Your public library is far more than a mere depository of books to borrow or use for reference purposes. It offers a myriad of other services of which most people are not aware. Participants in this workshop will learn about all of the free services available through the Fairfax County Public Library system. The instructor will demonstrate how best to navigate the catalog, utilize readers’ advisory services, and learn about other online services. Discover all of the services which make the library a fabulous place for learning, exploring, and building relationships.
Fee: $18/ $12 J member
Jewish Geography: The Jewish Community of Costa Rica
Tuesday, February 7
(snow make-up date Tuesday, Feb. 14)
Instructor: Rabbi Michael Holzman, Spiritual leader of Northern Virginia Hebrew Congregation
This edition of our Jewish Geography series will feature the Jewish community of Costa Rica. You may be surprised to learn that Costa Rica has a thriving, vibrant Jewish community with a fascinating history. Rabbi Michael Holzman, who served as the rabbi of B’nei Israel Congregation, a reform congregation in the capital city of San Jose, will share his first-hand account of Jewish life in Costa Rica.
Fee: $18/ $12 J member
The Evolution of Christianity from Judaism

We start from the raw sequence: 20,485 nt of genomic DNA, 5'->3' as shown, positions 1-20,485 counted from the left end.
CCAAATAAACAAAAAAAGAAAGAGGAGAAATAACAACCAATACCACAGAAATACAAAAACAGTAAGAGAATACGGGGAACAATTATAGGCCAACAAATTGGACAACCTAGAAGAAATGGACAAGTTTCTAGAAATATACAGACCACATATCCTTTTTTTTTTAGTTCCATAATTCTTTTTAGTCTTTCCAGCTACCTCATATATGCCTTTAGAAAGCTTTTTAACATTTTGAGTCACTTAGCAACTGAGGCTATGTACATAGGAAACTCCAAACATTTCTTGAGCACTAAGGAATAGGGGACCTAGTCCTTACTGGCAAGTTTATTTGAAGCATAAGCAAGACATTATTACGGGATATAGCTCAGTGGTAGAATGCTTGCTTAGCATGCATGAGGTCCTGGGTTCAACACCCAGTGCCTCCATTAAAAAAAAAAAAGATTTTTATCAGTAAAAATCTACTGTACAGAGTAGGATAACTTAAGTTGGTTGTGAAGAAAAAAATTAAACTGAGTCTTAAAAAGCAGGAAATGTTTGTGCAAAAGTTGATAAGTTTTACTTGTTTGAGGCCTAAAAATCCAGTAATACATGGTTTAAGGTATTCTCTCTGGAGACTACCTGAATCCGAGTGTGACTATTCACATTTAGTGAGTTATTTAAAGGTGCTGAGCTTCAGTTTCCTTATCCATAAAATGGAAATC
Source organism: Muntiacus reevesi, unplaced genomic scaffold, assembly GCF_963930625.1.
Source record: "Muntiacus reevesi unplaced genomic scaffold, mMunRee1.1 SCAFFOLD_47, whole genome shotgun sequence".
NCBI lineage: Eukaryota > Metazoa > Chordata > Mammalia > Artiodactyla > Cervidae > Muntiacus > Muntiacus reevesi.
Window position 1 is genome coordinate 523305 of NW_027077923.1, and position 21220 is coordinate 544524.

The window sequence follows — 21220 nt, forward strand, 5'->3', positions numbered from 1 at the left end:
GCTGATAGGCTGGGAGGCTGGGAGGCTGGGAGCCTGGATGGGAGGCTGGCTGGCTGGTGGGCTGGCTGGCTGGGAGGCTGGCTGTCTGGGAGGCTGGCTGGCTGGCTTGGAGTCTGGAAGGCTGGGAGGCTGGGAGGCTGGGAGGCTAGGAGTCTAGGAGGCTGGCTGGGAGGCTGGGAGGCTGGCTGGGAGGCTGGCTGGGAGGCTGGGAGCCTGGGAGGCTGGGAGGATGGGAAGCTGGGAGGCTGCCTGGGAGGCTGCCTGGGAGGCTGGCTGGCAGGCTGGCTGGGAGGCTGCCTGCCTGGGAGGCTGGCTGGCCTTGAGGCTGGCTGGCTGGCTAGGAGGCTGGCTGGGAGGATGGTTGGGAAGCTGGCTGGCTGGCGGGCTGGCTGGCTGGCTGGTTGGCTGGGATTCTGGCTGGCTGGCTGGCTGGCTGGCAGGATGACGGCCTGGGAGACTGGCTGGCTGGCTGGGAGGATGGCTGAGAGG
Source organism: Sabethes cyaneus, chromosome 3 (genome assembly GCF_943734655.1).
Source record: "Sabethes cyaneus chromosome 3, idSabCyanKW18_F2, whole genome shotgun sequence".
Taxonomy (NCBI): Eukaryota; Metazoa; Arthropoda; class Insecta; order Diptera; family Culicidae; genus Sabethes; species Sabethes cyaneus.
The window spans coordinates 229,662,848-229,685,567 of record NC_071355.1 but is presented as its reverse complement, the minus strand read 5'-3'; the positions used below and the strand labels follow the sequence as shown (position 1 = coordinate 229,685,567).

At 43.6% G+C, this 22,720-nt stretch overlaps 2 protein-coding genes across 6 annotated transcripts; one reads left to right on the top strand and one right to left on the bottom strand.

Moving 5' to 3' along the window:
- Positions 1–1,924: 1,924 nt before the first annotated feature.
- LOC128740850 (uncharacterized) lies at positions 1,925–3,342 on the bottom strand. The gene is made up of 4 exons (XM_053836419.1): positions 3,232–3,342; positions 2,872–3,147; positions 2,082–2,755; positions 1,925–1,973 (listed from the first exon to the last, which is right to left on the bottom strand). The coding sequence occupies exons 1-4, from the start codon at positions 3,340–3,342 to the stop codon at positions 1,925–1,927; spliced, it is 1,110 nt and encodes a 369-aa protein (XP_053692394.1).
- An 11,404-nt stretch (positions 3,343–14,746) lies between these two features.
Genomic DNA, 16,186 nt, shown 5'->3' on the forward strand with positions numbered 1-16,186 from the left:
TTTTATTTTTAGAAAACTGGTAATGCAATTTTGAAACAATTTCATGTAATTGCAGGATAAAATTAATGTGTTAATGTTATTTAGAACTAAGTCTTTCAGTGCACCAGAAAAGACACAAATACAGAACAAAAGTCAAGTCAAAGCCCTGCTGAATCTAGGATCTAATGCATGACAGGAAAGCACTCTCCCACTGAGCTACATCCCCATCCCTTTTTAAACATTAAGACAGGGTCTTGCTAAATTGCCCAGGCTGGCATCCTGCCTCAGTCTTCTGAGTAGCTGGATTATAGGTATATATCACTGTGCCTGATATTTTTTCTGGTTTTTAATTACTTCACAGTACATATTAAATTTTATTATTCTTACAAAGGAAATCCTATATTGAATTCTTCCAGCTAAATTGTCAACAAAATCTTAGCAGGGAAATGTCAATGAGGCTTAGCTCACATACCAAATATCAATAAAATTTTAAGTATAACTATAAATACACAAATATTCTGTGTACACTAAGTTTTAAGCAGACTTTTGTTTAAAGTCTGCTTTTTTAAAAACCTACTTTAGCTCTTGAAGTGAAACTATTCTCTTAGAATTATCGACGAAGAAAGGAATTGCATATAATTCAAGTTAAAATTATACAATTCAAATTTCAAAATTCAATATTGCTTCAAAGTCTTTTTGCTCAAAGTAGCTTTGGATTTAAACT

Part I: Religious Ideas in Transition—The Books of the Maccabees
Tuesdays, March 7–28 (4 weeks)
(snow make-up date Apr. 4)
Instructor: John Rybicki, Biblical scholar and historian
This course will examine the evolution of Jewish religious thought into Christianity. Part I, consisting of four sessions, will focus on the Books of the Maccabees. These texts, of varying authority in both Jewish and Christian thought and scriptural canon, indicate that some doctrines of the early Christians were not entirely new and, in fact, were “borrowed” from a thread of developing Jewish thought that came to an abrupt halt after the destruction of Jerusalem and the Second Temple in 70 CE (Common Era). Part II, How Christianity Lost Its Jewish Roots, will be offered in the spring and will study the next phase of the transformation, the development of an institutionalized Christianity apart from Judaism. Part I is not a prerequisite for Part II.
Fee: $48/ $32 J member
An Exodus of Hope: Sephardic Roots of the Sarajevo Haggadah
Tuesday, March 7–21 (3 weeks)
Instructors: Lauren Granite, Ph.D., Director of Education, North America for Centropa, the Central Europe Center for Research and Documentation and Les Bergen, M.B.A., retired engineer and federal financial professional; treasurer, Southern Jewish Historical Society; lecturer and guide, Jewish Historical Society of Greater Washington
The Sarajevo Haggadah, written in Spain in the 14th century, is perhaps one of the most famous Jewish books in the world. A religious and cultural icon, its history is replete with mystery and intrigue. Its survival is nothing short of remarkable — from the expulsion of Spanish Jews in the Inquisition, resurfacing in Italy and later Sarajevo, hidden from the Nazis during World War II, and then surviving war in the Balkans in the 1990s. This three-session course will explore the travels of the Sarajevo Haggadah, why it is so unique and valuable, what it tells us about Sephardic Jewish life, and how it has become a symbol of interreligious respect and cooperation. The course will also include multi-media presentations featuring real-life stories of Sephardic Jews living in the Balkans.
Fee: $36/ $24 J member